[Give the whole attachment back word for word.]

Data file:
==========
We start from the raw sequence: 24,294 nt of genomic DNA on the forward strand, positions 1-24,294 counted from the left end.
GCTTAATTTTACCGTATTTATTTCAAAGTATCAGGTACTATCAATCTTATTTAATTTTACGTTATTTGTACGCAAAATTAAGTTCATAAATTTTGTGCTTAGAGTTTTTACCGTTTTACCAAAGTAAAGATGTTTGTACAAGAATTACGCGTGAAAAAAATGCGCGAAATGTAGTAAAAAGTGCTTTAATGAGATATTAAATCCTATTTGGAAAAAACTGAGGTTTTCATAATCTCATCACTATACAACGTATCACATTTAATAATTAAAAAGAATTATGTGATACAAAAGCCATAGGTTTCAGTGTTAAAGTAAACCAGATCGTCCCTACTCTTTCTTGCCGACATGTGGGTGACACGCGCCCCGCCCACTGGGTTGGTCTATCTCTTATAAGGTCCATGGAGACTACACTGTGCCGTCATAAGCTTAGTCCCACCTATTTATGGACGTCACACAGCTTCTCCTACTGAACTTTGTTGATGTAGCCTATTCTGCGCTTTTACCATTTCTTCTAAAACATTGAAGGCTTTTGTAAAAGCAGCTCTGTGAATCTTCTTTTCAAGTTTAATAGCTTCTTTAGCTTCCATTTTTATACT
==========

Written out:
We start from the raw sequence: 24,294 nt of genomic DNA on the forward strand, positions 1-24,294 counted from the left end.
GCTTAATTTTACCGTATTTATTTCAAAGTATCAGGTACTATCAATCTTATTTAATTTTACGTTATTTGTACGCAAAATTAAGTTCATAAATTTTGTGCTTAGAGTTTTTACCGTTTTACCAAAGTAAAGATGTTTGTACAAGAATTACGCGTGAAAAAAATGCGCGAAATGTAGTAAAAAGTGCTTTAATGAGATATTAAATCCTATTTGGAAAAAACTGAGGTTTTCATAATCTCATCACTATACAACGTATCACATTTAATAATTAAAAAGAATTATGTGATACAAAAGCCATAGGTTTCAGTGTTAAAGTAAACCAGATCGTCCCTACTCTTTCTTGCCGACATGTGGGTGACACGCGCCCCGCCCACTGGGTTGGTCTATCTCTTATAAGGTCCATGGAGACTACACTGTGCCGTCATAAGCTTAGTCCCACCTATTTATGGACGTCACACAGCTTCTCCTACTGAACTTTGTTGATGTAGCCTATTCTGCGCTTTTACCATTTCTTCTAAAACATTGAAGGCTTTTGTAAAAGCAGCTCTGTGAATCTTCTTTTCAAGTTTAATAGCTTCTTTAGCTTCCATTTTTATACT